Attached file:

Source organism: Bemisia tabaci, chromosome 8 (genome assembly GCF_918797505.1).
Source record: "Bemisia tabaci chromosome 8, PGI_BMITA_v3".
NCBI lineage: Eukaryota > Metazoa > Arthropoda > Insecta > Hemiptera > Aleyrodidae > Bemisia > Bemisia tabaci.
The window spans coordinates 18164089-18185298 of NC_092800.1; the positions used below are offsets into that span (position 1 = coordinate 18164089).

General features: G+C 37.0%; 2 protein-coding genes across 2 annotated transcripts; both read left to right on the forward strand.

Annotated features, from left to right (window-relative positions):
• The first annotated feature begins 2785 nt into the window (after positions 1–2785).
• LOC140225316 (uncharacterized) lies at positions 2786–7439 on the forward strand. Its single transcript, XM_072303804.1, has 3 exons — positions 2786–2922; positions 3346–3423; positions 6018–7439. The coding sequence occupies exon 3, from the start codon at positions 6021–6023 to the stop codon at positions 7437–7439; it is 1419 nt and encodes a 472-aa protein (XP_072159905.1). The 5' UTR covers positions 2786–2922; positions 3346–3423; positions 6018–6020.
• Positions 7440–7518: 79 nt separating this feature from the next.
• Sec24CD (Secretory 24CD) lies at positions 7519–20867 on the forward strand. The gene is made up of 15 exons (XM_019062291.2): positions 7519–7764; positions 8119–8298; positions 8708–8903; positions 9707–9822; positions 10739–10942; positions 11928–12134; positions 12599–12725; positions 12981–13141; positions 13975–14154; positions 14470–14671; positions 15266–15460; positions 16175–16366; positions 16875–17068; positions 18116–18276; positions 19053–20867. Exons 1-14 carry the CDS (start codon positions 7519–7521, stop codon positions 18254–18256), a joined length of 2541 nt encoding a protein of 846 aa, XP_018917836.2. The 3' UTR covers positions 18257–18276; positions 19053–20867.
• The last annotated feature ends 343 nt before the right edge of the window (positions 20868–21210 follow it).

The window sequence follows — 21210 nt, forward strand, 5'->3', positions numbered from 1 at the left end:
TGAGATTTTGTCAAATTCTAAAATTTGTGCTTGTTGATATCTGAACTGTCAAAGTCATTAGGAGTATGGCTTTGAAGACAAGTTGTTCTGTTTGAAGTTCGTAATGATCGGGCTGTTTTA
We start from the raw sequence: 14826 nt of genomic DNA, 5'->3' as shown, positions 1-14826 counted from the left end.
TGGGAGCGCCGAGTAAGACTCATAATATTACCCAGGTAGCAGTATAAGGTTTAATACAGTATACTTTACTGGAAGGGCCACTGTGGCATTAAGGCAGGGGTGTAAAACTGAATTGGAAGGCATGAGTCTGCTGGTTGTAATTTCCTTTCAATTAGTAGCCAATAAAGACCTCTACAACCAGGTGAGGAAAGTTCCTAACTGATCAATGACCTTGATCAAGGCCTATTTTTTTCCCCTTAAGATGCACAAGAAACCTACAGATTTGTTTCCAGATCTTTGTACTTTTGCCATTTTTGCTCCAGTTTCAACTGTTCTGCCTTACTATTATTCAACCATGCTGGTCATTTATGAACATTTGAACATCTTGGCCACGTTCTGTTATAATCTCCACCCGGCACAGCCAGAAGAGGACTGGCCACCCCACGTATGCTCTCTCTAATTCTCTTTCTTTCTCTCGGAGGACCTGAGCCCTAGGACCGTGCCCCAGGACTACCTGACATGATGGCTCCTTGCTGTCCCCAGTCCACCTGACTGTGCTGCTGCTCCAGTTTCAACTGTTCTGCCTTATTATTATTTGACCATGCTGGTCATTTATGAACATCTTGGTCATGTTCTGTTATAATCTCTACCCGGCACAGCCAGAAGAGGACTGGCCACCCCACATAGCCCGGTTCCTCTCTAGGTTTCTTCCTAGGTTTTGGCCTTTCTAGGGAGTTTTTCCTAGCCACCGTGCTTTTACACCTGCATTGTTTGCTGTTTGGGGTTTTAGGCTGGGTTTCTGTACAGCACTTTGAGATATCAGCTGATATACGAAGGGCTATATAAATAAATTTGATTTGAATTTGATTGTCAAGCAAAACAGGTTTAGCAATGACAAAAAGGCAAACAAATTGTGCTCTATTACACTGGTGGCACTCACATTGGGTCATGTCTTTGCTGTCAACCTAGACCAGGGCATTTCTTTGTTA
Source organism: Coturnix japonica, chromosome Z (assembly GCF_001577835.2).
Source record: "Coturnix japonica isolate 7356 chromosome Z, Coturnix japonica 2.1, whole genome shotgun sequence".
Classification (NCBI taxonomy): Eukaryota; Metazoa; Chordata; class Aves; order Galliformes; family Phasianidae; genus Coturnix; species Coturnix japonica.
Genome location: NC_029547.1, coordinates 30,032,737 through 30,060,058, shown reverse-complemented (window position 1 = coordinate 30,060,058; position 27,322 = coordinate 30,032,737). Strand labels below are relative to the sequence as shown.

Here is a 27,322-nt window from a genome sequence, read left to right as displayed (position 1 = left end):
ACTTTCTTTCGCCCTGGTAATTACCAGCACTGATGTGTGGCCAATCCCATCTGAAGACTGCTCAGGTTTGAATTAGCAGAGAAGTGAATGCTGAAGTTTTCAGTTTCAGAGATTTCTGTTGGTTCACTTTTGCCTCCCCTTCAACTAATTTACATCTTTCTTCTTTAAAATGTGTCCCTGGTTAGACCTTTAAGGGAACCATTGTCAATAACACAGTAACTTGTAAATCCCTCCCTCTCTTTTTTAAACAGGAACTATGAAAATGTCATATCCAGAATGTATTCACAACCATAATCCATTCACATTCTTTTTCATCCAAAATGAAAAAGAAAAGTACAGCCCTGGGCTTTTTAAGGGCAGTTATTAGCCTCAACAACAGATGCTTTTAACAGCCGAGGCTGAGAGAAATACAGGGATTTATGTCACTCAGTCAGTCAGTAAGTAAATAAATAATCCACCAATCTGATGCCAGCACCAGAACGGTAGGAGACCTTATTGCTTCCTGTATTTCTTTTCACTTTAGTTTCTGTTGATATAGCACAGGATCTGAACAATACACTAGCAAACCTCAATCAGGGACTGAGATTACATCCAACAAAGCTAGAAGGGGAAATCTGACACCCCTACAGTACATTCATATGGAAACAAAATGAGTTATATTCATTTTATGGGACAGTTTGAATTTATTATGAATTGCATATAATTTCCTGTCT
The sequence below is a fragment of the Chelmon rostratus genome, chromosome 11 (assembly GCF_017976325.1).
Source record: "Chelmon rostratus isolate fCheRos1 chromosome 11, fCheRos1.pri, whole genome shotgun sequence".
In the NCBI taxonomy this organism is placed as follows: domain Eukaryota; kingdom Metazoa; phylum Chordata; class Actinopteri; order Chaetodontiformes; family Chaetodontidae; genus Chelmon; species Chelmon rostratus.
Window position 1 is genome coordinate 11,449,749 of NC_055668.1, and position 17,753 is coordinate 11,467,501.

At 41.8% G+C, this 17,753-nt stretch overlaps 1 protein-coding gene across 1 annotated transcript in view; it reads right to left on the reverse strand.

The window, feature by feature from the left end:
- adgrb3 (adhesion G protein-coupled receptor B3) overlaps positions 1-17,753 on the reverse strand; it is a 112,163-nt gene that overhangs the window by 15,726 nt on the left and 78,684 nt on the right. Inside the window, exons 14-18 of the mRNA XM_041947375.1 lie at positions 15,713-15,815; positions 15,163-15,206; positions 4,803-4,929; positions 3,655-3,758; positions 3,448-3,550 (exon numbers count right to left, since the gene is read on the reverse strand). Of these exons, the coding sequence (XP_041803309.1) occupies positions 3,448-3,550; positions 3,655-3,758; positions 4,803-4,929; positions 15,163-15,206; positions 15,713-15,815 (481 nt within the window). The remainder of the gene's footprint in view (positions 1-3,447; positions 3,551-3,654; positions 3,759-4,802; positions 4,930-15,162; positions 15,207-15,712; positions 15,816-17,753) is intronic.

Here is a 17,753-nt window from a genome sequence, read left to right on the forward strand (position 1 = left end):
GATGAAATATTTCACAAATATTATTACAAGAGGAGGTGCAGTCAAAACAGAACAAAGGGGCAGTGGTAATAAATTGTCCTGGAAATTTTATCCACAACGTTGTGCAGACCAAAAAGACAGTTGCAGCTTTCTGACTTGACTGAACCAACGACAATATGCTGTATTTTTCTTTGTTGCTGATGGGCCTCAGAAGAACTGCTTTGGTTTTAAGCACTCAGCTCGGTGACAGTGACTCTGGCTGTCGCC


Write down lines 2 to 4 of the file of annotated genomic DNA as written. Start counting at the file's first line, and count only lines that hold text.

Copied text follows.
Source record: "Bemisia tabaci chromosome 8, PGI_BMITA_v3".
NCBI lineage: Eukaryota > Metazoa > Arthropoda > Insecta > Hemiptera > Aleyrodidae > Bemisia > Bemisia tabaci.
The window spans coordinates 18164089-18185298 of NC_092800.1; the positions used below are offsets into that span (position 1 = coordinate 18164089).